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Tetris Fridge – It’s Very Real

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I Know There’s Gravy in Here Somewhere 

By Jason Jones 

Messenger Reporter 

EAST TEXAS – Everyone showed up, covered dishes in hand, and sat down to a great afternoon of feast and fellowship. Thanksgiving is always a wonderful event to enjoy. 

But all those leftovers must go somewhere, preferably somewhere refrigerated, because the plate of leftovers is often as good or better than the first round.  

A refrigerator, stuffed to the brim with holiday leftovers, is not a new thing. And while the terminology may very well not be unique to the masses, I had never heard the term prior to this year’s Thanksgiving aftermath. My wife, while finding a way to make everything fit, coined a new term at our house: Tetris Fridge. 

For those not in the know, Tetris was a video game. It came out in 1984 and consisted of falling blocks that the player could move laterally and manipulate in order to create completed rows that would disappear and add to the player’s score. As of 2011, the game had sold over 200 million copies worldwide. 

Personally, I was terrible at it. Apparently, I haven’t improved with age. 

Prior to the preparation of our Thanksgiving spread, the refrigerator was pretty full. It was manageable, albeit frustrating. Most of my trips to the fridge came with a set of instructions from my wife detailing the items I was not to touch… which made up the bulk of what the fridge held. 

Thanksgiving evening, however, left our refrigerator looking like a can of biscuits that had just been whacked on the counter. It was busting at the seams. 

My wife is pretty amazing at organizing things and making them fit in far less space than is available. She took enough food for two refrigerators, and carefully wrapped or covered everything so that it could be stacked or squeezed into whatever space was available. There was everything behind those doors except for air.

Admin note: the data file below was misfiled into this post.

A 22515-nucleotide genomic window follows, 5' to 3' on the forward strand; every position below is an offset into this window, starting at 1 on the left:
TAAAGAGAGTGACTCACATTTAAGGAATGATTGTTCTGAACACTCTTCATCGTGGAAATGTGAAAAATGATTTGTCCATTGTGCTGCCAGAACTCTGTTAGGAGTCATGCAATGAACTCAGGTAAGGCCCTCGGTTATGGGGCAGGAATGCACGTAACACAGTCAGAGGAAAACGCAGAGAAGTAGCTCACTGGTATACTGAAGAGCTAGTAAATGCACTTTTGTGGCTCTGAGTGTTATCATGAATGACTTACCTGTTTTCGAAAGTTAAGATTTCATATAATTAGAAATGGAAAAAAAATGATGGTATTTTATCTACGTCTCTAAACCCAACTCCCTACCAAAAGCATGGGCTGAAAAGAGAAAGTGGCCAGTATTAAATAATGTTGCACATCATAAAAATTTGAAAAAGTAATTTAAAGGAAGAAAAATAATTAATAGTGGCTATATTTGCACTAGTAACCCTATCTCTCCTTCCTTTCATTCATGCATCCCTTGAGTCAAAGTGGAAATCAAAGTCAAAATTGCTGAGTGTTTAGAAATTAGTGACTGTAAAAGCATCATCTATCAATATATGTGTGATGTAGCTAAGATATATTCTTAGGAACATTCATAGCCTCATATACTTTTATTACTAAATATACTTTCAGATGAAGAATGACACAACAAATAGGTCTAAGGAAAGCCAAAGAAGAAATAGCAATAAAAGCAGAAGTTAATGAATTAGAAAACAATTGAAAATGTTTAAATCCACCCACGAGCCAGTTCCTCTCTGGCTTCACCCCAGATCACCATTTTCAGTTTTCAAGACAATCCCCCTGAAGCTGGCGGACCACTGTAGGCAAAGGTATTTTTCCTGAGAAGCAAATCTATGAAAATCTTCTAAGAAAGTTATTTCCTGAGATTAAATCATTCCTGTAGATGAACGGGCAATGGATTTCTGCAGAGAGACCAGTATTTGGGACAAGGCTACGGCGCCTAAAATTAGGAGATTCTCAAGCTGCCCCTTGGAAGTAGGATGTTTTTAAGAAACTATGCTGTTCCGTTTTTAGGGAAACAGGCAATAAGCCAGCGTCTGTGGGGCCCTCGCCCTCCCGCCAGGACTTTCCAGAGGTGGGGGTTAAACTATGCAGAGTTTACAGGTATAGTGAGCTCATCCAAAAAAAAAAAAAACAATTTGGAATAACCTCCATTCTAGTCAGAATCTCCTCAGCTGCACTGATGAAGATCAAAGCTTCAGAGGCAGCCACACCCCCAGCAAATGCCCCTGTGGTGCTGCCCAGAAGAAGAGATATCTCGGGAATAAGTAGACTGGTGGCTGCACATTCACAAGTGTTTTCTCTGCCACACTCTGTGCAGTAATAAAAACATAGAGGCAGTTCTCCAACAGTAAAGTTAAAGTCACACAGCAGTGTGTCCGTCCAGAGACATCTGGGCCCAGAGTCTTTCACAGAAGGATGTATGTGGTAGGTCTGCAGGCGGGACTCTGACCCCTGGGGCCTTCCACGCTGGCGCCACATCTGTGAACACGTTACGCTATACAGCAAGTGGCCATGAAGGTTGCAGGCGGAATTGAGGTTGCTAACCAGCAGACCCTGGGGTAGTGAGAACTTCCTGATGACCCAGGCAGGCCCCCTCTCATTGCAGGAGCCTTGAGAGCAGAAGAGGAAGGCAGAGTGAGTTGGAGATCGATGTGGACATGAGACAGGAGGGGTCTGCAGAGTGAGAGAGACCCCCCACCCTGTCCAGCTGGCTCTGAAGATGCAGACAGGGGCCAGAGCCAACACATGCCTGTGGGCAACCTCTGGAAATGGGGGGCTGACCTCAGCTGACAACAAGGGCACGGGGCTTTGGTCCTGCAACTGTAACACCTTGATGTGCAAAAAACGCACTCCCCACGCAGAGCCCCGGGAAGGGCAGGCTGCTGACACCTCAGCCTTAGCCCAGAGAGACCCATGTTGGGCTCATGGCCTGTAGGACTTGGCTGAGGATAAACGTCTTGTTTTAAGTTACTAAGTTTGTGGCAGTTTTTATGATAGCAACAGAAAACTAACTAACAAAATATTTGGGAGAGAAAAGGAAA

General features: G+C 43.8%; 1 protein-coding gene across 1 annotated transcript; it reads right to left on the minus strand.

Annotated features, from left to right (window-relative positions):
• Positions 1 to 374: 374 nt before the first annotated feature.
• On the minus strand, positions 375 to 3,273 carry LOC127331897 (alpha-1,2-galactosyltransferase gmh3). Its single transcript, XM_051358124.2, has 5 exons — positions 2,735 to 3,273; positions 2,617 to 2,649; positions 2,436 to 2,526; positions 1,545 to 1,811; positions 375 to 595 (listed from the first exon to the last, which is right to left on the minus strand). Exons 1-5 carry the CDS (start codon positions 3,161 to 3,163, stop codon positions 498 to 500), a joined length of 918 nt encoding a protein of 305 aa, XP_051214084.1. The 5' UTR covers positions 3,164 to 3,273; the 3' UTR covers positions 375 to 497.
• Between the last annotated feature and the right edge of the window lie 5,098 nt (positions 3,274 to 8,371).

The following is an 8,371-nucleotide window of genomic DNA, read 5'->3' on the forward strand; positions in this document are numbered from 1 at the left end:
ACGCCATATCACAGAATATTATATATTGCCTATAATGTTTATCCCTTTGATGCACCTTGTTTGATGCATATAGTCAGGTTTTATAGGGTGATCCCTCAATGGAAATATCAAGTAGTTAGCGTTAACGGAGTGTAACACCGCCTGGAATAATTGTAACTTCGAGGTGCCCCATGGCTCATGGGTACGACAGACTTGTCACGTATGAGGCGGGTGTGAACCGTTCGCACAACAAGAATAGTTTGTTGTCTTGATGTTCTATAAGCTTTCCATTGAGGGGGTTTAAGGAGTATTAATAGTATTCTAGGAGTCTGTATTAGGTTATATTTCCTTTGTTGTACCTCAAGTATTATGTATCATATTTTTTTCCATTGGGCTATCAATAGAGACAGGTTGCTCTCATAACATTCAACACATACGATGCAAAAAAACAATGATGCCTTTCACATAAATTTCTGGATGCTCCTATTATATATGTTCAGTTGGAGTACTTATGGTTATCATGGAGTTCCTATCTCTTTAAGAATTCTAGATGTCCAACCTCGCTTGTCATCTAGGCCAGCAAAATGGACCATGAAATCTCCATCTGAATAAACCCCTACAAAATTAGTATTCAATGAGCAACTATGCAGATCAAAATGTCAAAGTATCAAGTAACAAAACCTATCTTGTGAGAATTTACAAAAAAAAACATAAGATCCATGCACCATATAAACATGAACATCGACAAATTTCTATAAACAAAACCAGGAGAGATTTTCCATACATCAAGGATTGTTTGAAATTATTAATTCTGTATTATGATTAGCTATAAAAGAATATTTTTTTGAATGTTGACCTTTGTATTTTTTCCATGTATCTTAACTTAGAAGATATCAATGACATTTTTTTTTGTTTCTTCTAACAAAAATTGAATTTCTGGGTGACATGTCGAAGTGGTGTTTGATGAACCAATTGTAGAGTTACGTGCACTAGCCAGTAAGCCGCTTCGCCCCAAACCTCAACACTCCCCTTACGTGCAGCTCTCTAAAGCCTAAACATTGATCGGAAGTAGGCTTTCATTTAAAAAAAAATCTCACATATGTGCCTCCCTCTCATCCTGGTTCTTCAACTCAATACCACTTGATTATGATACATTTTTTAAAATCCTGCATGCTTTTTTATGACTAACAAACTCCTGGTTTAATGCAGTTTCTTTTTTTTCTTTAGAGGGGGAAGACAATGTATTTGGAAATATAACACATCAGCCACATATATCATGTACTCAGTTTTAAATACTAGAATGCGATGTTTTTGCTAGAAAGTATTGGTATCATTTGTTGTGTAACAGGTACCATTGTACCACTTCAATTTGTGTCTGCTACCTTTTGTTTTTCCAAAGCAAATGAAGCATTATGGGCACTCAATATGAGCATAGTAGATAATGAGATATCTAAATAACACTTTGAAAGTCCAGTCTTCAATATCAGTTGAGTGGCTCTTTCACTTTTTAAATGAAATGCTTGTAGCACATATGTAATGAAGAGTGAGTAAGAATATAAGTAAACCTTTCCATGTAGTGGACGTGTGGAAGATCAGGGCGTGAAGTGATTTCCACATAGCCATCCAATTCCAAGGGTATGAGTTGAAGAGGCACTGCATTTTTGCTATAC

Please allow me to note, with much enthusiasm, that the photo accompanying this article is not of my own refrigerator. I dug it up from the technosphere. There are no circumstances where my wife would find it acceptable to publish a photo that many people who are the kings or queens of their kitchen would equate to photographing them in their winter underwear. “It’s necessary, and I like it, but nobody needs to see it.” That sort of thing. 

At any rate, after uttering things like “I ate too much” and “I’m not eating again until next week,” I took a nap. When I awoke, a mere two hours later, I found myself thinking “there are leftovers in the fridge,” so I headed to the kitchen. 

It was at this point that I opened the stainless-steel clad door and remembered the term my wife had used. Tetris Fridge is real. Now I must navigate it. 

There was a day, maybe twenty years ago, when I would have simply removed everything, scooped out what I wanted, and made the attempt to put it back. Today I am older and wiser. I removed each piece individually, made a mental note of where it went, even drew myself a mental picture at one point, scooped what I wanted, then carefully returned it to its rightful place. Occasionally the chore required removing two items, due to proximity or order of stacking or any number of other reasons, but I made certain not to overstep the boundaries of my skillset. 

Sadly, it made no difference. Even removing only one dish at a time left me vulnerable to the fact that I don’t have the refrigerator packing skills possessed by the woman I love. I am, however, a man. Subsequently I do not possess the ability to do anything other than get it close and then lean against the door until it shuts. In retrospect, I probably should have asked her for help. 

We survived, though. With the help of my visiting adult children, one of which is now big enough to have an aerial view of my receding hairline, we made quick work of the leftovers.  

Now I can find the ketchup and salsa. 

I hope everyone enjoyed their Thanksgiving. May the rest of your holiday season be filled with family, friends and good cheer. 

Jason Jones may be reached via email at jjones@messenger-news.com 

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